Cruising open road in a drop-top is incrementally better in a luxury convertible – or, so it seems. What’s not to love? Luxury amenities, throaty performance and world-class handling coupled with incredible style and grace. Whether you’re in the market for a second car that’s purely for pleasure, or you aim to use your drop-top as your daily driver, there are still choices to make. Which luxury convertible is best for you?
While only you can make the right decision, here are three choices for Best Luxury Convertible. They’re based on solid reviews from automotive experts and, of course, they all look fabulous. Surely, you can’t go wrong with any of them.
- Porsche Boxster S – With its 310-hp 3.4-liter direct injected V-6 engine and automated-clutch 7-speed manual transmission, the rear-wheel-drive (RWD) S “remains one of the purest and most satisfying sports cars on the planet,” says Edmunds. Nevertheless, Edmunds editors say the “ragtop lacks the versatility of a retractable hardtop.” Road & Travel comments that “It’s impossible for any sun lover to drive the Porsche Boxster without a smile extended ear to ear.” And Automobile adds, “Throw in its impressive cargo space, better than average reliability and extremely strong resale value and a Boxster S is a pretty sound purchase.”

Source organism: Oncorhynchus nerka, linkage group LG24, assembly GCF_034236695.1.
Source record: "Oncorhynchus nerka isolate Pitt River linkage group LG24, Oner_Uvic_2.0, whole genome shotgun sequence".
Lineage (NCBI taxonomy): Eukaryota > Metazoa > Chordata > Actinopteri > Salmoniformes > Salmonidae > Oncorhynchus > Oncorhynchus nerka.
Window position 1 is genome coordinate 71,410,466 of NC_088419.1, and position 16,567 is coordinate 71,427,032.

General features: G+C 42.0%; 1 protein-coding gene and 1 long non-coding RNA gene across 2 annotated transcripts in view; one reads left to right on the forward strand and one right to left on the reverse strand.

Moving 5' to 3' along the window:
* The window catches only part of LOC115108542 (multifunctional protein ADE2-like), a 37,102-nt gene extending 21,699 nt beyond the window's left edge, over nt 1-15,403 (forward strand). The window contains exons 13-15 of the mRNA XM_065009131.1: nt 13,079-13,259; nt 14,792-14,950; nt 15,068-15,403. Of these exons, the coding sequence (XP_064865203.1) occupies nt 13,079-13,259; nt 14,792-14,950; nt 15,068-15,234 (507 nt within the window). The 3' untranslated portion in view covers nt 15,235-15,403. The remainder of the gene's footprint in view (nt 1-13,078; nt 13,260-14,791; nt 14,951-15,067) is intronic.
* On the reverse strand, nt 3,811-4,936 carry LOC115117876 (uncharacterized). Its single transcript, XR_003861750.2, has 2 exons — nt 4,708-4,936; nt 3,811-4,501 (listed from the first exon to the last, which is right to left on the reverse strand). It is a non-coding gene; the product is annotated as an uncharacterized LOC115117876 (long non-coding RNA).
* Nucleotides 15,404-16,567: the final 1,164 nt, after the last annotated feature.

- Audi TTS – Available as coupe and roadster, this drop-top front- or all-wheel-drive Audi is “the fastest and sportiest TT there’s ever been… brilliant looks, handsome cabin, superb craftsmanship,” says Motor Trend. Power comes from a 265-hp 2.0-liter turbocharged 4-cylinder engine with 2-speed semi-automatic S-tronic transmission. Redesigned in 2008, Edmunds says “TTS has the low-slung look and feel of a sports car but the personality of a luxury sport coupe.” Kelley Blue Book has this to say: “If you’re looking for a two-seat roadster or a 2+2 coupe, you’re probably looking for some combination of style, comfort and fun. In the TT, you’ll find equally lofty levels of the three.”
- Cadillac XLR – Sharing the same structure as the , the , says Car and Driver, “is a limited-production folding-hardtop roadster that distinguishes itself with its crisp styling and exclusivity. The XLR can’t quite match the refinement of the Mercedes-Benz SL, but it costs a lot less.” Kelley Blue Book says, “With a potent V8 engine, a Corvette-derived chassis and a retractable hardtop as slick as it is practical, the XLR is certainly a contender.” Discontinued by General Motors at the end of 2009 due to restructuring, XLR may indeed be a bargain. U.S. News and World Report calls XLR “a fast and powerful sports roadster.”
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